Take it or leave it, here’s a list of some interesting records, all released this year and in a particular order, followed by short commentary.
Slackers with guitars AND a Pavement reference
Lauded Sonic Youth guitarist Thurston Moore’s solo effort recorded at the home studio of J. Mascis.
What is there to say? Steve Albini still thinks corporate rock sucks. And he’s right.
With a more expansive sound on this release than previous efforts, this record has been listened to, and relistened to by myself more than any other this year. iTunes can not tell a lie.
It’s worth buying this record for the fuzzy bass sounds alone. Rage in the Plague Age and Scotchguard The Credit Card. It’s like cerebral Polvo, but in 4/4. Won’t you come and meet me in the present tense?
Earlier in the year, I saw these guys play an early Sunday show in Tacoma at Hell’s Kitchen. Yeah, me and like 3 other people. This release is more sparse an pop-oriented than their others, and better for it. Solid rock songs and the recording itself sounds great. Also, the record released in 2007 I listened to second most.
I know they’re all like, popular and stuff now, but, like, um, like, they’re like, good n’ stuff.
Pure twee pop from Chicago statesmen. Putting the C back in Cake.
Carnivalesque Gypsy Punk. This records easily gets the award for worst cover art, but it’s got a fuck all punk rock attitude that’s hard to ignore. I haven’t seen them play live, but I’m certain this is where it’s at when it comes to this band.
J. Mascis and Lou Barlow back together. It’s neither Bug nor Green Mind, but the next best thing since.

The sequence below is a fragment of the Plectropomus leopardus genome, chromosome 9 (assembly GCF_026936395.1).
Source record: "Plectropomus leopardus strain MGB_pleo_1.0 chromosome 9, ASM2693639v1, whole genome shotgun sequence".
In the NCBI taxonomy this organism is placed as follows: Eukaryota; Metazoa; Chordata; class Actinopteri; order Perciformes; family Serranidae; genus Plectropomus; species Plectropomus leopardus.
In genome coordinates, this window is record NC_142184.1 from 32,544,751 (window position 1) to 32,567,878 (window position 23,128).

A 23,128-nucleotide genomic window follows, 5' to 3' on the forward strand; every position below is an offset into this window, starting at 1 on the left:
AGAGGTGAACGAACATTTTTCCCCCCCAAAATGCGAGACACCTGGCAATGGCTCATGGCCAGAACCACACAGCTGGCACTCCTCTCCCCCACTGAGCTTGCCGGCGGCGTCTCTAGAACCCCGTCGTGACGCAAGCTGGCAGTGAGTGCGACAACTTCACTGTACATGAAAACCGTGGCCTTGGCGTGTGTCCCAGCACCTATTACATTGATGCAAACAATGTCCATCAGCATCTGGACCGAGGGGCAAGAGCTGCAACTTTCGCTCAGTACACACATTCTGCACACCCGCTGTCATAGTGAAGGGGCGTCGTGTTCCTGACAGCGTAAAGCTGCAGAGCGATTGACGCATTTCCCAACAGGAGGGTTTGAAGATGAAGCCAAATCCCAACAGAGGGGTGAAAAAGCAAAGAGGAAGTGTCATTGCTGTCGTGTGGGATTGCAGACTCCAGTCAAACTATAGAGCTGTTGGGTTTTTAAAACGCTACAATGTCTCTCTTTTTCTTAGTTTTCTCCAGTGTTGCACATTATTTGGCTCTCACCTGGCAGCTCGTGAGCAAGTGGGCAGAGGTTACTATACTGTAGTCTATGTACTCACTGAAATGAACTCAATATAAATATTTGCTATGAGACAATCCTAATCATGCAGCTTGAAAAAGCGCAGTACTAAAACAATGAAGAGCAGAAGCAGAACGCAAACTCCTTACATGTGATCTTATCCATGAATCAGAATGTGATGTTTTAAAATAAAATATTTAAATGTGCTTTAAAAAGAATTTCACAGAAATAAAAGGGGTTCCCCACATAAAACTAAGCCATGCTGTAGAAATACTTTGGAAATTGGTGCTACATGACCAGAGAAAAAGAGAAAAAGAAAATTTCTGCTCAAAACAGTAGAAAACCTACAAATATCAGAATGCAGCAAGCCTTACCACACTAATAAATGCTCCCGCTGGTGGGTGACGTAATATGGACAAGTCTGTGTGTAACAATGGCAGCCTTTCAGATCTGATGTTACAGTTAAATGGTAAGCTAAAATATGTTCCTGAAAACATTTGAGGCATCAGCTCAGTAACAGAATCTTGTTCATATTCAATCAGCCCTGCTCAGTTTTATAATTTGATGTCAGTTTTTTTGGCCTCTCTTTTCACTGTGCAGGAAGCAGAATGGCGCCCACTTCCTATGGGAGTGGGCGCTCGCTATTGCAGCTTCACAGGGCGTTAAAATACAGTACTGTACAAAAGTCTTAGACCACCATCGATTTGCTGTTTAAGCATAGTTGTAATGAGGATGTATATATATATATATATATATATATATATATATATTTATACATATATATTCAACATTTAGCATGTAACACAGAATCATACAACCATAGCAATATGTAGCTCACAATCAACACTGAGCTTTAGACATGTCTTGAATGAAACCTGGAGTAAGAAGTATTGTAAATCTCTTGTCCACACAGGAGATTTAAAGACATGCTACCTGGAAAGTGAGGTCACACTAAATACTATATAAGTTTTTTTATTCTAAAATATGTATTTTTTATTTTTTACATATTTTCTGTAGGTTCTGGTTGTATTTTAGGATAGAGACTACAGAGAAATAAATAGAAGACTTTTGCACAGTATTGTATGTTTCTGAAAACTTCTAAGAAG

By no means the first release from troubadour Bill Callahan, but the first not under the Smog moniker and instead under his given name. Like most of the Smog records that preceded, this is the kind of album good to put on toward the end of the night, when there are a couple of friends around. You usually can’t count to 20 before someone asks “Wait, who is this?”. Try it.
I’ve got pretty much every record this guy has ever made. Some are better than others. This is better than most and marks a return to The Pixies era Black Francis pseudonym.
Scholarly, abstract hip hop. Interesting collaborators on this record, for example John Darnielle of The Mountain Goats.
Nels Cline can beat your ass, just not on this record. But don’t push him. He is however, a welcome addition to the Wilco lineup and adds texture to the seemingly ever evolving Wilco sound. I sorta miss Bennett though. Meh.
Nels Cline does beat your ass on this one, as part of The Million Dollar Bashers — a supergroup featuring Sonic Youth’s Lee Ranaldo and Steve Shelley, Wilco guitarist Nels Cline, Television guitarist Tom Verlaine, Dylan bassist Tony Garnier, guitarist Smokey Hormel and keyboardist John Medeski. Cline and Verlaine tangle on the opener “All Along The Watchtower” in a fresh and frankly, pretty incredible way. This is the soundtrack to the Todd Haynes film I’m Not There which characterizes Bob Dylan with a different approach and poetic narrative.
“Best of” lists at the year’s end are always subjective. If you’re interested in any of these records and you don’t mind helping me out, I suggest you buy them from Amazon.com.
Fuck DRM. There, I’ve said it. If you’ can’t be bothered with packaging, Amazon also offers a ton of